An all-women cast depicts a fantastical, post-apocalyptic, Wild West dustbowl Ontario driven by extreme water scarcity. The play itself can feel a bit muddled at times in whether it’s going for comedy or pathos, but that is entirely offset by the strength of the performances, the detail and inventiveness in costumes and props—like water bottle-made guns—and staging of the set. A particular stand out is Aviva Armour-Ostroff’s corrupt, insane preacher, striding over the land in a trailing black getup that compliments a deranged, thousand-yard stare in a turn as the most sinisterly charismatic post apocalyptic gang leader this side of Negan.
The Smile Off Your Face
It’s a terrifying scenario, for some people: in order to participate (and it is participatory) in this show, the concept of which is originally by Belgian theatre collective Ontroerend Goed, audience members are required to be seated in a wheelchair, blindfolded and hands tied, before they’re pushed into the show’s “gauntlet.” But the relinquishing of that control is part of the pleasure; giving yourself over to the performers, and trusting them to care for you (more on that appeal in the Serenity Wild review). The experience as executed by the Re:Current Theatre ensemble is designed to stimulate all your other senses, including taste and smell (make sure you’re upfront about any allergies or food sensitivities during the intake). There are some fairly obvious interactions involving wafting smells and food tasting, but there’s also some unexpectedly moving exchanges with the unseen performers, none of which we intend to spoil for you. A recent Globe and Mail article on the underwhelming aspect of immersive theatre when it’s done on the cheap applies to some of the other shows in this festival, but Re:Current has managed to find a way to do so effectively and economically by applying (literal) blinders, and narrowing the audience’s focus; we strongly recommend this one-a-a-time bite-size adventure.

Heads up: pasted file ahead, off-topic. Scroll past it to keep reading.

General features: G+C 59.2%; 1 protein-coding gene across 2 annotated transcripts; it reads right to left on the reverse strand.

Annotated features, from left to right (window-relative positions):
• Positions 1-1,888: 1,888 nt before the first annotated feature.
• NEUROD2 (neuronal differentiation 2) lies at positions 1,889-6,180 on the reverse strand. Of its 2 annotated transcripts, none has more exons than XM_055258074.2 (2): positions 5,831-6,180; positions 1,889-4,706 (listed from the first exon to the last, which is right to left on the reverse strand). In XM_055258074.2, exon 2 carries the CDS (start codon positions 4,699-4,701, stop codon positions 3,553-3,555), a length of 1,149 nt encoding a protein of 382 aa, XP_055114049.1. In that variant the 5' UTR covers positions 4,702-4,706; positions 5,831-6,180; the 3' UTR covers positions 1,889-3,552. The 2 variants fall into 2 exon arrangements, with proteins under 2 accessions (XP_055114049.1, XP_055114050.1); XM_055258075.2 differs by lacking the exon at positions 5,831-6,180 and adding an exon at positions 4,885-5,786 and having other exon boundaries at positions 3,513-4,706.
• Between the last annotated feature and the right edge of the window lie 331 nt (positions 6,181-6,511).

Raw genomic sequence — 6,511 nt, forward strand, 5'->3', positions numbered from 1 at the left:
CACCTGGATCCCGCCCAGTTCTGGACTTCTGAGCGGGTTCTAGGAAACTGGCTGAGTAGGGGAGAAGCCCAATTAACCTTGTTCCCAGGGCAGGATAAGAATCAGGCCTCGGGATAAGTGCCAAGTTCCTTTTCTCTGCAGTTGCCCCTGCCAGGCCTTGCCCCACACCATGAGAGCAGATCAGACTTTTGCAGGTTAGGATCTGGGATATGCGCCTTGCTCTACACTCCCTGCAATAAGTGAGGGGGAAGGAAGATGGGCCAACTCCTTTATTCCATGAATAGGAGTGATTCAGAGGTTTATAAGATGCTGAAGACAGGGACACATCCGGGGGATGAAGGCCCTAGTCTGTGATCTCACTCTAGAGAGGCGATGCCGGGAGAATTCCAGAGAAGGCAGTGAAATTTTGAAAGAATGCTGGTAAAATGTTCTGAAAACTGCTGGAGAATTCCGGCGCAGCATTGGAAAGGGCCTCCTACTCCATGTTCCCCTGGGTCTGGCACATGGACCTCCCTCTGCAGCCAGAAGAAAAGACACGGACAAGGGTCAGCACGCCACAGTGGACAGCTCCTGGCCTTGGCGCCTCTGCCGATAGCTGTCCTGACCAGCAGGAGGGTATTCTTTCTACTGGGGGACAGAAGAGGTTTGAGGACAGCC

Reassembled, Slightly Askew
Playwright Shannon Yee knew, after emerging from a coma and fighting to readjust to her place in the world, that she would use the experience of her rare brain infection to stage a show born from the experience. The audience immersive journey of Reassembled, Slightly Askew is the result of her efforts, a production that goes well beyond the boundaries of a conventional performance to better help patrons understand an extremely unconventional condition and recovery. Through the use of blindfolds, headphones, hospital beds, and some truly creative auditory techniques, the audience is able to get a glimpse of struggles for consciousness and coherence Yee went through. The encounter is intense and brilliantly crafted, existing as a rare opportunity to gain perspective on disabilities that can often seem hidden and out of place from a general understanding and awareness.